They easily weary him. Yeah, I think it's true, and then you go over and you read that other page where he's talking about the Great Awakening to the Illuminative Way, and there's plenty of excitement there. So, once again, we're in the paradox, we're in the revolving door, you see. Then the section on contemplation and neurosis. He sounds rather ruthless here, as he often does. I suppose he got this way from being novice master and so on. He sounds that way very often in that book, New Seeds of Contemplation. Basically, what he seems to be saying is that there are two kind of attitudes. One is neurotic, and the other one is healthy, towards contemplation. The neurotic attitude is basically an attitude of withdrawal from life. It's an evasion, withdrawal from reality, and a sinking into a kind of trance, a kind


of semi-conscious state, which looks very much like a contemplative state, looks very much like the prayer of quiet, but isn't. And the other way, he says, is not a withdrawal from reality, but somehow a movement towards reality, in which the person is awakened rather than entranced. And the first one, the neurotic one, he says, has in some way to go for the experience and to put great value on the experience, because that's the only way he can justify what he's doing, justify his evasion. It's the only way in running away from reality that he can make his life worthwhile, is to say, this is it, illumination, enlightenment, whatever it may be, you know, satori, contemplation. So he really makes that a big deal. And really what he's doing, however, is somehow subconscious instead of superconscious.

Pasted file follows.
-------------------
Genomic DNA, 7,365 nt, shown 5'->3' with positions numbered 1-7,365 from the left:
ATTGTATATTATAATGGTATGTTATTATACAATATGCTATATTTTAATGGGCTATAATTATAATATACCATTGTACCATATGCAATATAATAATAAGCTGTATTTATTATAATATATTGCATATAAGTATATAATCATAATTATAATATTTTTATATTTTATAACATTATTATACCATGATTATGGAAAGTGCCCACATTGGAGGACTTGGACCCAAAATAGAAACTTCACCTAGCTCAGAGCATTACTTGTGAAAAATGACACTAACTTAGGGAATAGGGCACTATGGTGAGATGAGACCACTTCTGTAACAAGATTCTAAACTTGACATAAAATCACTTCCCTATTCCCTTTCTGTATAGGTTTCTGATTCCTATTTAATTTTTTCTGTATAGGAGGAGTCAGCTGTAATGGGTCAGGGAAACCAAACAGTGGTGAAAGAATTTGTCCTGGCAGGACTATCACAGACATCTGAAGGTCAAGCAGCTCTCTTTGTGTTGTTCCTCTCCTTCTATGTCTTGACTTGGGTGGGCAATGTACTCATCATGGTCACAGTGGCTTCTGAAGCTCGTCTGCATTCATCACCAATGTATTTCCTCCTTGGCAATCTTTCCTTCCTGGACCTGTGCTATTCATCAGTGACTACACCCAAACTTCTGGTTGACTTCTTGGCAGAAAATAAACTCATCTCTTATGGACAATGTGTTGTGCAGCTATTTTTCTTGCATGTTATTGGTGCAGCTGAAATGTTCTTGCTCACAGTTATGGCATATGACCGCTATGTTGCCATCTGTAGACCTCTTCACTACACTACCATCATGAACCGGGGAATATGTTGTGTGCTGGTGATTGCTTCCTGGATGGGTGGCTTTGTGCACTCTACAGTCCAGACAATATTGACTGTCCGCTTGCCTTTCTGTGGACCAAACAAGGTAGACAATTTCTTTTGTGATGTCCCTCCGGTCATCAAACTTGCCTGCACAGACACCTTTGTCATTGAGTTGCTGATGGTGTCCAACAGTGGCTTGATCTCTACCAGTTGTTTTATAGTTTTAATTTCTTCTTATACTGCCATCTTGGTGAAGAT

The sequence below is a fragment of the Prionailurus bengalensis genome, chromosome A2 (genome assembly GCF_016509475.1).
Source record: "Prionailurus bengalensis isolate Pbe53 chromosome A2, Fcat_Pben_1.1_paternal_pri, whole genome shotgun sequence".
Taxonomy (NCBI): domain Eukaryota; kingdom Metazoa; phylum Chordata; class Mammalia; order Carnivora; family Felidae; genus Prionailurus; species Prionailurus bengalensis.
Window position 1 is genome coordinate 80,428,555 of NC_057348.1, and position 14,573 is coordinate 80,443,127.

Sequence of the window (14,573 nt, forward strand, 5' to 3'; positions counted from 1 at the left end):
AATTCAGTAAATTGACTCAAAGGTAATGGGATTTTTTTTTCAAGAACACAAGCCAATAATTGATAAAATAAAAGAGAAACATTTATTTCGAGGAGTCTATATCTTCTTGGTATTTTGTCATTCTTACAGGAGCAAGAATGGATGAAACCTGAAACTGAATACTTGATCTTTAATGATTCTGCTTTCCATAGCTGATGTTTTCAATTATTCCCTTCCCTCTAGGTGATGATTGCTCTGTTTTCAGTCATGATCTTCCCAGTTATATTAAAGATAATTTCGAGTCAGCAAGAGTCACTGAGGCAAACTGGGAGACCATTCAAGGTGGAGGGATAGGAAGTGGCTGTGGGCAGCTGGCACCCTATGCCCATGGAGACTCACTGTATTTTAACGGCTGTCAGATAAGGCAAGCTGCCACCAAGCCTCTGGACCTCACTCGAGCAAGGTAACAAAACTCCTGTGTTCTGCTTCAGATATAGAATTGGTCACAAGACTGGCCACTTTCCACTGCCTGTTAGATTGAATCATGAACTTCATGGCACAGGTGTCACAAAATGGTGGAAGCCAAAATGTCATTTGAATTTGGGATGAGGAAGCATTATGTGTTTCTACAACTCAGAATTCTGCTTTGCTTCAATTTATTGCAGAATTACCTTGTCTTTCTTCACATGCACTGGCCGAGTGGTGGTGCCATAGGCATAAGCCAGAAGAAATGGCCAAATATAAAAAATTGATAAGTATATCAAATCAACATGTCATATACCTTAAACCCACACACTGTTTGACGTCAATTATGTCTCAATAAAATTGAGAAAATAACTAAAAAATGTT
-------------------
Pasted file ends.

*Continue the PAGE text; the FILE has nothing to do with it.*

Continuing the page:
So that's the thesis. The neurotic cannot help but self-consciously exploit his opportunities for spiritual experience. He's compelled to do this, to allay his anxiety and to justify his withdrawal from reality as a religious act. In actual fact, his contemplation is a lie, an act of idolatry. So Merton sounds like Moses. You're going down from Sinai and slaying, you know, slaying all about him, and smashing the golden calf and so on, and dividing them into two camps, the sheep and the goats, and telling Aaron and his sons to slay the goats. I don't know if it's as simple as that. It may be that we all have some or both in us, you know, that we all have some of this neurotic tendency, including Merton. So we have to be a little careful about that ruthless kind of judgment we see here. Nevertheless, what he's saying, I think it's true, that we have to discern within ourselves where the evasion is and where the truth is, where the authenticity is, and make a choice